Malaysian militants unlikely to leave Guantanamo

Jan 8, 2017
The exterior of Camp Delta is seen at the US Naval Base at Guantanamo Bay, on March 6, 2013. Photo by Reuters
The exterior of Camp Delta is seen at the US Naval Base at Guantanamo Bay, on March 6, 2013. Photo by Reuters

Malaysian militants Mohd Farik Amin and Mohammed Nazir Lep are unlikely to be transferred out of Guantanamo Bay to Malaysia, reported The Star Online.

The news portal quoted intelligence sources who ruled out the possibility.

It was previously reported that US president Barack Obama planned to transfer about 18 more detainees after announcing that four prisoners were being sent to Saudi Arabia.

The group would be from those held at Guantanamo for more than a decade.

A military source had said 22 detainees were being prepared for transfer before Jan 20.

“It is a long and difficult process. Both countries must agree on the method of transfer and a suitable location as well as duration to hold these prisoners in Malaysia,” the Malaysian intelligence source was quoted as saying by the portal.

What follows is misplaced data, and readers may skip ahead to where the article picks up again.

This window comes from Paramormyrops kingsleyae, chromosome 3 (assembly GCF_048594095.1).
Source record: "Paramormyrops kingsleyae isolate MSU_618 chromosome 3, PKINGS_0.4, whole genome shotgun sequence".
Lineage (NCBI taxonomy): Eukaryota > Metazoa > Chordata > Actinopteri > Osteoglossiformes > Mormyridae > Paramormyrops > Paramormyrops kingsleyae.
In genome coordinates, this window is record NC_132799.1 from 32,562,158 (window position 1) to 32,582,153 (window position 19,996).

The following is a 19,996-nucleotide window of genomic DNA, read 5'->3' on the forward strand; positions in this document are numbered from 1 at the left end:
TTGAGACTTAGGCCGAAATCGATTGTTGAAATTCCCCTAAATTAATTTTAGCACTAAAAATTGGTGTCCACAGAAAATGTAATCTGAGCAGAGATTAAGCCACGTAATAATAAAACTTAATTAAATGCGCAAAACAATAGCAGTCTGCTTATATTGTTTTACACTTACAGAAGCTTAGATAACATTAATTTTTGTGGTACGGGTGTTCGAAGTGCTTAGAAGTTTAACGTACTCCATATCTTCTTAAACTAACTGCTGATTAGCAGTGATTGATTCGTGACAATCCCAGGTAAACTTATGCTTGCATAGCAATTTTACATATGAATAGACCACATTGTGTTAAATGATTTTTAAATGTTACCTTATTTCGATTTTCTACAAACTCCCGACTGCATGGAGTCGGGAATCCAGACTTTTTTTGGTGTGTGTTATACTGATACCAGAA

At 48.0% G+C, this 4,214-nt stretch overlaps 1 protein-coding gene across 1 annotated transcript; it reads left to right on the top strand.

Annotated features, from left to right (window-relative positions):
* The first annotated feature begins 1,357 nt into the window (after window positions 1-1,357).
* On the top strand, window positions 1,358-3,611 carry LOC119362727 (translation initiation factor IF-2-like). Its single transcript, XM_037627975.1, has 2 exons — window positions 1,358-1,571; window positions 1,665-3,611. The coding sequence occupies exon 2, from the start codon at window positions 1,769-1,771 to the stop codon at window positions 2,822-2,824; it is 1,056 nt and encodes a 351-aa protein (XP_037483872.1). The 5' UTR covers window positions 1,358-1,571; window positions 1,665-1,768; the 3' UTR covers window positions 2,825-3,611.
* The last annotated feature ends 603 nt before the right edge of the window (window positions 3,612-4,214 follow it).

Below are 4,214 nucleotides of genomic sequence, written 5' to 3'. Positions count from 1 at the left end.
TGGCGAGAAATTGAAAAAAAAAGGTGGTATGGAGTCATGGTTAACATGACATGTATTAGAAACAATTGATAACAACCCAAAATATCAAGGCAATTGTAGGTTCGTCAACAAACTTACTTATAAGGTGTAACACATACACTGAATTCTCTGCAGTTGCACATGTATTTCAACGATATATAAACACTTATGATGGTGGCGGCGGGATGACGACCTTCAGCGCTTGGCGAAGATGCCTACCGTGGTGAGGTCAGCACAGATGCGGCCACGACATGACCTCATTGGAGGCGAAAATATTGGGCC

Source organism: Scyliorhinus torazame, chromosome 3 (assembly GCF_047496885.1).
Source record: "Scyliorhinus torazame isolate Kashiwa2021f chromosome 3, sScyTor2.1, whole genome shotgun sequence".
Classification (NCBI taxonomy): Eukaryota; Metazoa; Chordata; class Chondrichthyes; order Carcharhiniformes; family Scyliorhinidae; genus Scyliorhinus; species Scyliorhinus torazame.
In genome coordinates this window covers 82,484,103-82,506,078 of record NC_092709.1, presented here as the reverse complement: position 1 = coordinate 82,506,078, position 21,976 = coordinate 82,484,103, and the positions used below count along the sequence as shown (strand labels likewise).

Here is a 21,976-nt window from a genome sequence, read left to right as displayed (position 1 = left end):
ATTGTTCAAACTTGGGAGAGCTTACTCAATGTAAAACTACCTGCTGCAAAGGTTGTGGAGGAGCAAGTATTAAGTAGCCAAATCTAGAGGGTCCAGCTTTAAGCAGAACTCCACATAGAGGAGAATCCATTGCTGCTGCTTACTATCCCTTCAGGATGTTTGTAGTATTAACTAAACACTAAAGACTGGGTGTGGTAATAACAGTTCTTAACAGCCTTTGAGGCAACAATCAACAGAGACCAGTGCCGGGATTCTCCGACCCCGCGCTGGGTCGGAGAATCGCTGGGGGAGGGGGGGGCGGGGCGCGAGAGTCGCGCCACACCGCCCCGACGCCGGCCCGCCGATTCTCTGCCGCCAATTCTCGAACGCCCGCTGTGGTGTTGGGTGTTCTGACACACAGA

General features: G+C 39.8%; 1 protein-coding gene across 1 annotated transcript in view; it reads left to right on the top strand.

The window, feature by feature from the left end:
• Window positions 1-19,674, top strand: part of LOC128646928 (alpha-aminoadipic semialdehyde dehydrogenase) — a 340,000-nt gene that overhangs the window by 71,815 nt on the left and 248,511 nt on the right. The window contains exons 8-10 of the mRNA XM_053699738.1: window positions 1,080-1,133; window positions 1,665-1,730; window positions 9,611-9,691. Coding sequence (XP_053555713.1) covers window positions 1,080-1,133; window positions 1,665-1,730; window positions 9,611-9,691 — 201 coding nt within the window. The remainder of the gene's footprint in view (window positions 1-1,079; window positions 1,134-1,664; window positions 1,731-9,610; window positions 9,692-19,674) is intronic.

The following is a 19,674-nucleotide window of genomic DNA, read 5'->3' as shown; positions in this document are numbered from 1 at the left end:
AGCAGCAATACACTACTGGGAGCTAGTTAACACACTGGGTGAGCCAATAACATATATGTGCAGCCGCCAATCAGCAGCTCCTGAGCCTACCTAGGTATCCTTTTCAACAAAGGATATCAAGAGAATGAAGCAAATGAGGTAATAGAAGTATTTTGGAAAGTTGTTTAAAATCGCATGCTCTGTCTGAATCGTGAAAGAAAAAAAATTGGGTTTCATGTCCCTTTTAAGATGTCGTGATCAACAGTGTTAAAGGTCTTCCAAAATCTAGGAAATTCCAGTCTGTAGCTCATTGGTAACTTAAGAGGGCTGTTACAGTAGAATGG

It was also reported that the Obama administration was looking at charging and sentencing the pair in a US military court to a certain period of time and the remainder of the term would be served in Malaysia.

The source said the problem arose as Malaysia did not recognise the authority of the military court and the possibility of detaining them under the Prevention of Crime Act which America did not agree with.

Bukit Aman Special Branch Counter Terrorism Division head Deputy Comm Ayob Khan said the duo were high-ranking members with “a great deal of influence”.

“There is a high possibility they might return to their militant ways and join other groups especially the Islamic State (IS),” he said.

Both men have been reported to be members of Jemaah Islamiah and Al-Qaeda.

He added that Mohd Farik was an explosives expert who was among those responsible for channelling funds for the attack on the JW Marriot Hotel in Jakarta in 2003 while Mohammed Nazir specialised in hijacking and targeted American interests in the region.

He also said if the two men were brought back to Malaysia, police would place them in the deradicalisation programme.